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Lighthouse And DebugBear Test Errors

This article explains common Lighthouse test errors.

Feel free to contact support if you need help with an error you see on DebugBear.

Lighthouse test error

Chrome prevented page load with an interstitialโ€‹

Chrome was unable to load the website. Check the test screenshot to see the exact error message.


Resolving the domain name to an IP address failed. Make sure you're not testing a website that's only available on your internal company network.

Protocol timeoutโ€‹

No response was received when talking to Chrome. This can happen for different reasons.

For example, this happens if no response was received to the document request. The error does not indicate an HTTP error response โ€“ย rather it indicates the absence of a response.

Protocol timeouts can also occur when specific data gathering steps take a long time. Some Lighthouse audits run JavaScript code on the page, for example to gather data on all links. If your page contains 10,000 links then the page main thread might end up blocked and the command will time out.

Couldn't reliably load the page you requestedโ€‹

The request for the HTML document failed with an error code. For example, the website server might have response with a 404 Not Found or 403 Forbidden response.

Lighthouse doesn't currently support testing 404 or 500 pages.

If you get an 403 error, make sure that your server isn't blocking the DebugBear test agent. Set up static IP addresses and allowlist them in your server configuration.

Sometimes you will see test result data despite this test error being shown. That usually means that an error code was returned for some but not all document requests. When running a Lighthouse test the page is loaded multiple times (multiple "passes").

Lighthouse was unable to reliably load the URL you requested because the page stopped responding.โ€‹

This error often when there's a lot of CPU activity on the page. Even when the test succeeds you may see a CPU time over 30 seconds. When a real user on a slow device visits your site their browser may just freeze and they would be unable to interact with the page or load it fully.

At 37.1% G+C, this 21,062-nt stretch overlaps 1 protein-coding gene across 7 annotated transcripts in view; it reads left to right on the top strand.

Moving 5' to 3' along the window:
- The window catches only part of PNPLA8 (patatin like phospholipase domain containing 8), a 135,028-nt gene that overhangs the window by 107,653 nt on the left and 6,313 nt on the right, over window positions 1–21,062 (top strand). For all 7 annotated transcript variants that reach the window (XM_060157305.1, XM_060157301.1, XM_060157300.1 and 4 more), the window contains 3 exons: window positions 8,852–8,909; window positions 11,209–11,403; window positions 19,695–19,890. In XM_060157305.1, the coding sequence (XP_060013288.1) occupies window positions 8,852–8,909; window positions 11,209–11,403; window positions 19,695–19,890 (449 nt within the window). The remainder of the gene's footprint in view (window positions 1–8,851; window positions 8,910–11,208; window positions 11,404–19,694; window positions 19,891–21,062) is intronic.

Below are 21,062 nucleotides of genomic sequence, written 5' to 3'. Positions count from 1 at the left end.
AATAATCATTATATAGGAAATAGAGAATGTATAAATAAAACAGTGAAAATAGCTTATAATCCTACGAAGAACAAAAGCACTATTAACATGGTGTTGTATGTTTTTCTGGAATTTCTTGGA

During a Lighthouse test the CPU is throttled to simulate a slower mobile test device. In the DebugBear device configuration you can choose to to apply 1x or 2x throttling instead of the default of 4x throttling.

Other Lighthouse-based tools like PageSpeed Insights are less likely to run into this issue because they don't actually throttle the CPU while running the tests, but that results in less reliable data.

The page loaded too slowly to finish within the time limit. Results may be incomplete.โ€‹

This means that the page never becomes idle and Lighthouse never reaches a clear point where the page has finished loading. There's always some new content being loaded, or there may be ongoing CPU activity. Lighthouse continues waiting until it times out.

You can see what Lighthouse is waiting for in the source code:

If all of these are not met within a 45 second timeout the test finishes with the "Results may be incomplete" message.

To fix this issue, get your page to reach a clear "finish point". To get the most consistent Lighthouse results the page should stop loading new content after 10 to 20 seconds so that Lighthouse can decides to finish the test.

No First Contentful Paintโ€‹

The Lighthouse NO_FCP error indicates that no content like text or images was rendered.

Some reasons for this could be:

  • the page took more than 15 seconds to start rendering โ€“ย this often happens when running tests on mobile
  • the page renders a JavaScript app and the application crashed

No Speed Indexโ€‹

Speed Index looks at rendering snapshots and evaluates how much of the page has rendered. If no content is rendered a SPEEDINDEX_OF_ZERO is returned.

This can also happen if content is initially rendered but then disappears.

The Speed Index metric is used to calculate the Lighthouse Performance score, so without it the Performance score will also be missing.

Chrome snapshot limit reachedโ€‹

Chrome can only capture up to 450 filmstrip snapshots. For most sites this is plenty, but if your pages takes more than 10 seconds to load and shows a video or animation throughout this time then Chrome will eventually stop collecting snapshots.

If you need a full filmstrip you can inject a script that disables the animation.